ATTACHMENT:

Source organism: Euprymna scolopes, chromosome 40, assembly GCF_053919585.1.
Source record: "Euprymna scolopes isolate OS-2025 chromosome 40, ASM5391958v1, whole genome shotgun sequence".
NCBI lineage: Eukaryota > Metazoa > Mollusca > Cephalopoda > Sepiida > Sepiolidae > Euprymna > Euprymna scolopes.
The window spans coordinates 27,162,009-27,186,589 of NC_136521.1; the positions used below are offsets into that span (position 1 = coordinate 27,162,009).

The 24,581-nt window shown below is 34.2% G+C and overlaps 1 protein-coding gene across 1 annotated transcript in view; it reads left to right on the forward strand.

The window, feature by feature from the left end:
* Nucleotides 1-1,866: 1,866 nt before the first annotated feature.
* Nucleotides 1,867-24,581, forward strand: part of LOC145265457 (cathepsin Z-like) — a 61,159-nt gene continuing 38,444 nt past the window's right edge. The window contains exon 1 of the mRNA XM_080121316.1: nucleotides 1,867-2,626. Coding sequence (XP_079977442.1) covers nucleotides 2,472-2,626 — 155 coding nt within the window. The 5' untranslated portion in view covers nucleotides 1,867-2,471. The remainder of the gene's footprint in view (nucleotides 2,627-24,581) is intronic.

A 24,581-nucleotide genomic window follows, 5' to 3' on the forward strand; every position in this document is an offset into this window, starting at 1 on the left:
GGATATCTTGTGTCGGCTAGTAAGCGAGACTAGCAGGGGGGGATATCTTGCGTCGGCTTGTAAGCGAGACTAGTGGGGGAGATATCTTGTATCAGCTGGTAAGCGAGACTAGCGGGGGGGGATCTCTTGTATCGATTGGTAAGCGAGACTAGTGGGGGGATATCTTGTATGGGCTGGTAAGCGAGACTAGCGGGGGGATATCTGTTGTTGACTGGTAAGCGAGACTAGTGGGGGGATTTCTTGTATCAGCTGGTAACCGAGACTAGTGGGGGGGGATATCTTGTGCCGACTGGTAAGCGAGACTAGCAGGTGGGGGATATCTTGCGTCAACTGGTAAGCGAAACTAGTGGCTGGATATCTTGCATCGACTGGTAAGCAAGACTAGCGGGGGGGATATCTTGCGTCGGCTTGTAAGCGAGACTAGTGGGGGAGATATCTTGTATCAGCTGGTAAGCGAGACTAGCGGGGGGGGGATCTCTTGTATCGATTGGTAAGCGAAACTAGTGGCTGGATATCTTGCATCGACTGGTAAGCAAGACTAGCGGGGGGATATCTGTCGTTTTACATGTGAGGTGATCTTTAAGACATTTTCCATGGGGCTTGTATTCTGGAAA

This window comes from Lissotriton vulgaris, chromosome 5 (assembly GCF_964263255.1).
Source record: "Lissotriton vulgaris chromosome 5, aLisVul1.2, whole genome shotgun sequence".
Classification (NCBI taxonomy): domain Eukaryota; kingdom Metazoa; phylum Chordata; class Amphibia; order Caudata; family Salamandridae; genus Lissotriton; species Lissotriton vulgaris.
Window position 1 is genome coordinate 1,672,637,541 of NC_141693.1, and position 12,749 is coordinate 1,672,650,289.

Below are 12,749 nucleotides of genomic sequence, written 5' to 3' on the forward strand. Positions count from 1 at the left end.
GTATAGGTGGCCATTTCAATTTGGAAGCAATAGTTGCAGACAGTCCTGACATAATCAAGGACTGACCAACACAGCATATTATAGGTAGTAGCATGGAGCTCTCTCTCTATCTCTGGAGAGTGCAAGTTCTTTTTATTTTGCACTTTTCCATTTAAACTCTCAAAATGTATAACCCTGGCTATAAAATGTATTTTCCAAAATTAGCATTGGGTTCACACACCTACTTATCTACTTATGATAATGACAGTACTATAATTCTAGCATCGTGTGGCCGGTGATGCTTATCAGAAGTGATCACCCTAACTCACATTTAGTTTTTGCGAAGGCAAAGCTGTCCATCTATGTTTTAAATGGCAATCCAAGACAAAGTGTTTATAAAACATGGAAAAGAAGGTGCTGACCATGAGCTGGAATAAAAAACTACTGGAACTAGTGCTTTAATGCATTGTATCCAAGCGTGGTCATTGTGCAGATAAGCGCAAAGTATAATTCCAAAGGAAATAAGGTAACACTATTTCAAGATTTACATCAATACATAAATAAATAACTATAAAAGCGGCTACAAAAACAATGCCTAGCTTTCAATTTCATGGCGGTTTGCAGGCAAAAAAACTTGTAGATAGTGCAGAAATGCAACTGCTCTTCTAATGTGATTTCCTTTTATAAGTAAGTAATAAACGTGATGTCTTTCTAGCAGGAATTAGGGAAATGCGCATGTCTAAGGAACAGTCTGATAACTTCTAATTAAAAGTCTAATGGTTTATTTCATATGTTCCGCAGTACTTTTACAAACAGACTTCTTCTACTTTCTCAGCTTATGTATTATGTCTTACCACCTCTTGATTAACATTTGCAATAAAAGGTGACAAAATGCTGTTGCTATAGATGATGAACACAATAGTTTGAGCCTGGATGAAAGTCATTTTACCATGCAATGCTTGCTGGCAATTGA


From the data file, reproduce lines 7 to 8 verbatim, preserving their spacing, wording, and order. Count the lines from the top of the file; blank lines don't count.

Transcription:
* Nucleotides 1-1,866: 1,866 nt before the first annotated feature.
* Nucleotides 1,867-24,581, forward strand: part of LOC145265457 (cathepsin Z-like) — a 61,159-nt gene continuing 38,444 nt past the window's right edge. The window contains exon 1 of the mRNA XM_080121316.1: nucleotides 1,867-2,626. Coding sequence (XP_079977442.1) covers nucleotides 2,472-2,626 — 155 coding nt within the window. The 5' untranslated portion in view covers nucleotides 1,867-2,471. The remainder of the gene's footprint in view (nucleotides 2,627-24,581) is intronic.